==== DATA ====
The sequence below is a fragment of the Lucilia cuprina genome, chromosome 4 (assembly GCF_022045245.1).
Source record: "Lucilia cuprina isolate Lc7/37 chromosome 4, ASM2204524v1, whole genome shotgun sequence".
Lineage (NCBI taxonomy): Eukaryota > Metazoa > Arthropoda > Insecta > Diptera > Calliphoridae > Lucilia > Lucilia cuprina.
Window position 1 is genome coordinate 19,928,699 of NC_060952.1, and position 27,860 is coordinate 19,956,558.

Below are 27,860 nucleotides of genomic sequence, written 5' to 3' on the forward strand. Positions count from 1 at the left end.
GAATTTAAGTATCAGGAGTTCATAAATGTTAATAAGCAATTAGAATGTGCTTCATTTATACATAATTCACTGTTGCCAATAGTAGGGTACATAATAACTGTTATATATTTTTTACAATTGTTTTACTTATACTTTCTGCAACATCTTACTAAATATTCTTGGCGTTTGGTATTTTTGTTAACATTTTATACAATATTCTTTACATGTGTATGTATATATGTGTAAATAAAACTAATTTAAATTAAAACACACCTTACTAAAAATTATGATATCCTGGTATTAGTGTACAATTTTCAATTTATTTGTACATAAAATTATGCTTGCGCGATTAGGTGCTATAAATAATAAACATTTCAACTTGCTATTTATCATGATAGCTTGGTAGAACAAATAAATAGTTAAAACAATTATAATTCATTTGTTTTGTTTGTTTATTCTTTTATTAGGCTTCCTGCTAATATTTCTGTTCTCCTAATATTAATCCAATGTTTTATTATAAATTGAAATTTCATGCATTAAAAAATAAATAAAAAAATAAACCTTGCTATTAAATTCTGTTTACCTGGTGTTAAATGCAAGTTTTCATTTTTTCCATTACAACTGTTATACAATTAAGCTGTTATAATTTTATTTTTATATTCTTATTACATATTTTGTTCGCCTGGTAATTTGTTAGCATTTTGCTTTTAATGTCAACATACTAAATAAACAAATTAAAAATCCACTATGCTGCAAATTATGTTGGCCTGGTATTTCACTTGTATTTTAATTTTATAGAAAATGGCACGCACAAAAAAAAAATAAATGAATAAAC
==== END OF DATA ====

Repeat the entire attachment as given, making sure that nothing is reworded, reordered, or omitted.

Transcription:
The sequence below is a fragment of the Lucilia cuprina genome, chromosome 4 (assembly GCF_022045245.1).
Source record: "Lucilia cuprina isolate Lc7/37 chromosome 4, ASM2204524v1, whole genome shotgun sequence".
Lineage (NCBI taxonomy): Eukaryota > Metazoa > Arthropoda > Insecta > Diptera > Calliphoridae > Lucilia > Lucilia cuprina.
Window position 1 is genome coordinate 19,928,699 of NC_060952.1, and position 27,860 is coordinate 19,956,558.

Below are 27,860 nucleotides of genomic sequence, written 5' to 3' on the forward strand. Positions count from 1 at the left end.
GAATTTAAGTATCAGGAGTTCATAAATGTTAATAAGCAATTAGAATGTGCTTCATTTATACATAATTCACTGTTGCCAATAGTAGGGTACATAATAACTGTTATATATTTTTTACAATTGTTTTACTTATACTTTCTGCAACATCTTACTAAATATTCTTGGCGTTTGGTATTTTTGTTAACATTTTATACAATATTCTTTACATGTGTATGTATATATGTGTAAATAAAACTAATTTAAATTAAAACACACCTTACTAAAAATTATGATATCCTGGTATTAGTGTACAATTTTCAATTTATTTGTACATAAAATTATGCTTGCGCGATTAGGTGCTATAAATAATAAACATTTCAACTTGCTATTTATCATGATAGCTTGGTAGAACAAATAAATAGTTAAAACAATTATAATTCATTTGTTTTGTTTGTTTATTCTTTTATTAGGCTTCCTGCTAATATTTCTGTTCTCCTAATATTAATCCAATGTTTTATTATAAATTGAAATTTCATGCATTAAAAAATAAATAAAAAAATAAACCTTGCTATTAAATTCTGTTTACCTGGTGTTAAATGCAAGTTTTCATTTTTTCCATTACAACTGTTATACAATTAAGCTGTTATAATTTTATTTTTATATTCTTATTACATATTTTGTTCGCCTGGTAATTTGTTAGCATTTTGCTTTTAATGTCAACATACTAAATAAACAAATTAAAAATCCACTATGCTGCAAATTATGTTGGCCTGGTATTTCACTTGTATTTTAATTTTATAGAAAATGGCACGCACAAAAAAAAAATAAATGAATAAAC